[arin-ppml] 2014-1 Out of Region Use

Milton L Mueller mueller at syr.edu
Tue Dec 16 08:04:33 EST 2014

Can we PLEASE change the header on this thread?

> -----Original Message-----
> From: arin-ppml-bounces at arin.net [mailto:arin-ppml-bounces at arin.net]
> On Behalf Of Adam Thompson
> Sent: Monday, December 15, 2014 2:28 PM
> To: Steven Ryerse; John Curran
> Cc: arin-ppml at arin.net
> Subject: Re: [arin-ppml] 2014-1 Out of Region Use
> On 14-12-15 12:34 PM, Steven Ryerse wrote:
> > I would point out that very clearly, anyone who wanted a /24 got one from
> Jon, just by requesting one.  I was one of the many folks who requested and
> received a /24. I also requested 4 consecutive /24's (Class C's) for a larger
> customer and received those as well.  I'm also reasonably sure that if I had
> requested a /8 (Class A) - I would not have gotten one - but I would not have
> gotten zero resources.
> >
> > The first word in item #1 below is Fair.  I agree we need balance and as I
> think you know by now I strongly do not think current policy is FAIR at the
> small end. When big org requests big block they either get a big block or a
> smaller block.  When medium org requests medium block they either get
> medium block or they get smaller block. When small org requests small block
> they either get small block or NO BLOCK.  This is inherently UNFAIR in my
> opinion.  I see no balance when a small org is discriminated against because
> they are small and have limited means. Thus Dave and Sue in their garage
> without the proverbial business plan or whatever to prove their need are
> shut out - and that is against ARINs Mission.
> Adding my $0.02, and to some extent probably setting up a straw-man
> argument:
> While I agree that *some* needs-based testing seems reasonable even for a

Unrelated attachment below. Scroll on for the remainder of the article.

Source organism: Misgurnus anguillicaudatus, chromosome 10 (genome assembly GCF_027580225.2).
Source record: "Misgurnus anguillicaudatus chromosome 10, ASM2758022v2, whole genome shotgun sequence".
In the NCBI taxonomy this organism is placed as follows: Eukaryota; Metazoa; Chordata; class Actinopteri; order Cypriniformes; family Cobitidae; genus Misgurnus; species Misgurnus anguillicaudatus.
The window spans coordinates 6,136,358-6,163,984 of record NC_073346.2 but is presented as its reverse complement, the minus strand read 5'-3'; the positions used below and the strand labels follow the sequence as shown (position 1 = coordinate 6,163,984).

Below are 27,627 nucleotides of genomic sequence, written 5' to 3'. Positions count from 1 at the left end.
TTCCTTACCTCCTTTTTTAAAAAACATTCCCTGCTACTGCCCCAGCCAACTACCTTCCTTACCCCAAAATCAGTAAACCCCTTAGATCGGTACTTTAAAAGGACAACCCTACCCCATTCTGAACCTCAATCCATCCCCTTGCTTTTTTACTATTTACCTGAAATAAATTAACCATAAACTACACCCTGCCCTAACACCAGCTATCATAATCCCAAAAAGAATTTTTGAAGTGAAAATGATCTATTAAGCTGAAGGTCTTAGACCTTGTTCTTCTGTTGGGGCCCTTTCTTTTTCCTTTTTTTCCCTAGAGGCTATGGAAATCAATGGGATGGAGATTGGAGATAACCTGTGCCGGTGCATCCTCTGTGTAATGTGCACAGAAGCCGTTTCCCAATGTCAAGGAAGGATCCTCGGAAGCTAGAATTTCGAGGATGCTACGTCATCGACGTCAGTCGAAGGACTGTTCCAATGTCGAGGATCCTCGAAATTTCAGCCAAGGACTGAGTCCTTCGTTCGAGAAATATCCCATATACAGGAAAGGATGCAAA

> /24, I feel the barrier should be minimal - i.e. prove that a legal entity exists
> (including a Legal Person, which can include an individual
> person) and has valid contact information.
> In fact, if the needs test were removed altogether for /24s, I would expect
> this scenario to play out:
>      - all /24s get depleted rapidly
>      - ARIN no longer issues /24s, and continues to employ needs-based testing
> for larger blocks
>      - the commercial transfer market becomes the only place to get /24s
>      - a market value for /24 rapidly is established and more-or-less settles
>      - the "Joe & Sue in a garage" client now has two choices:
>          a) buy a portable /24 from a transfer market and register it with ARIN, if
> they have the resources to do so, or
>          b) accept (and/or negotiate) whatever their ISP gives them, if they do
> not.
> This scenario could - potentially - ease ARIN's workload noticeably in the
> very-small end of the spectrum, while allowing the free market to control
> whether a new entrant gets PI space or not.
> This works analogously to the way the real-estate market works: if you can't
> afford commercial space, you start in your garage or basement, and you
> move out once you can afford commercial real estate.  If you can afford a
> storefront retail location, go ahead and pay for it - whether you ever open up
> to the public or not, whether you use it or not.
> If you can't afford a tiny PI allocation, use whatever your ISP gives you.  If you
> can, go ahead and pay for it - whether you use it or not.
> To rebut in advance the usual bogeyman of "but, speculators!":
> counter-intuitively, speculators are not a bad thing.  (See
> http://en.wikipedia.org/wiki/Defending_the_Undefendable for an accessible
> analysis of how speculators are necessary in a Capitalist
> system.)
> Is the company that owns the shopping mall a "speculator"?  What about the
> REITs, developers and other types of companies that buy up land and then
> sell it to individuals?  The function of a "speculator" is to help smooth out
> price fluctuations.  I have no interest whatsoever in seeing a "spot" market
> for PI space.
> In short, I would be willing to support removing needs-based testing for /24s.
> It would harm people like myself, who run an entire ASN off a /24, but at the
> same time would benefit the most typical sort of entity (also like myself ;-)
> who needs a tiny PI block: multi-homed organizations who need redundancy
> but can't otherwise meet the utilization threshold.  Their numbers are
> increasing all the time, and are reflective of small- and medium-business
> numbers overall in North America, which in turn (according to multiple gov t
> and academic sources) are what drives growth in North America.  I don't
> have any idea what the politico-economic situation is like in the Caribbean,
> so don't make any claims about that.
> --
> -Adam Thompson
>   athompso at athompso.net
>   Cell: +1 204 291-7950
>   Fax: +1 204 489-6515
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